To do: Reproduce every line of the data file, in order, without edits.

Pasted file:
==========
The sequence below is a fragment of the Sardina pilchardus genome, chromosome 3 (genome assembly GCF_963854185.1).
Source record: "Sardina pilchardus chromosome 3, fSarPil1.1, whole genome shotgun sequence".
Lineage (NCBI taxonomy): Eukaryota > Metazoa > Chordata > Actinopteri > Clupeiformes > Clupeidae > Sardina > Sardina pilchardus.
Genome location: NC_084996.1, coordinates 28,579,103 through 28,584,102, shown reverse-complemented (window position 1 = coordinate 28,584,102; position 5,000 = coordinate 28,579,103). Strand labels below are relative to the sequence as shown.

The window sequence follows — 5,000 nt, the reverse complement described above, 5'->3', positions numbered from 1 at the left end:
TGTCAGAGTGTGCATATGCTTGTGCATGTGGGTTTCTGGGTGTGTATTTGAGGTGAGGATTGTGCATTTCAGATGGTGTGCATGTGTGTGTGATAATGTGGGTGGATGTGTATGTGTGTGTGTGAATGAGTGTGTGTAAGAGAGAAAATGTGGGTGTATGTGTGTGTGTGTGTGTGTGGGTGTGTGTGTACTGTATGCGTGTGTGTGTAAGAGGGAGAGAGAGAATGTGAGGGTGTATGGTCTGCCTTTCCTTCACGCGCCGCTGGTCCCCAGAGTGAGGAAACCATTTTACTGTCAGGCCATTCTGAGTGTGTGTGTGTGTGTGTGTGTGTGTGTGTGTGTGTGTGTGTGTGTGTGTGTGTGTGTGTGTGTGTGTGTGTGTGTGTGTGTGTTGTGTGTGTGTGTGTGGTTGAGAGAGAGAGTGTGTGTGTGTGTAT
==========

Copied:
The sequence below is a fragment of the Sardina pilchardus genome, chromosome 3 (genome assembly GCF_963854185.1).
Source record: "Sardina pilchardus chromosome 3, fSarPil1.1, whole genome shotgun sequence".
Lineage (NCBI taxonomy): Eukaryota > Metazoa > Chordata > Actinopteri > Clupeiformes > Clupeidae > Sardina > Sardina pilchardus.
Genome location: NC_084996.1, coordinates 28,579,103 through 28,584,102, shown reverse-complemented (window position 1 = coordinate 28,584,102; position 5,000 = coordinate 28,579,103). Strand labels below are relative to the sequence as shown.

The window sequence follows — 5,000 nt, the reverse complement described above, 5'->3', positions numbered from 1 at the left end:
TGTCAGAGTGTGCATATGCTTGTGCATGTGGGTTTCTGGGTGTGTATTTGAGGTGAGGATTGTGCATTTCAGATGGTGTGCATGTGTGTGTGATAATGTGGGTGGATGTGTATGTGTGTGTGTGAATGAGTGTGTGTAAGAGAGAAAATGTGGGTGTATGTGTGTGTGTGTGTGTGTGGGTGTGTGTGTACTGTATGCGTGTGTGTGTAAGAGGGAGAGAGAGAATGTGAGGGTGTATGGTCTGCCTTTCCTTCACGCGCCGCTGGTCCCCAGAGTGAGGAAACCATTTTACTGTCAGGCCATTCTGAGTGTGTGTGTGTGTGTGTGTGTGTGTGTGTGTGTGTGTGTGTGTGTGTGTGTGTGTGTGTGTGTGTGTGTGTGTGTGTGTGTGTTGTGTGTGTGTGTGTGGTTGAGAGAGAGAGTGTGTGTGTGTGTAT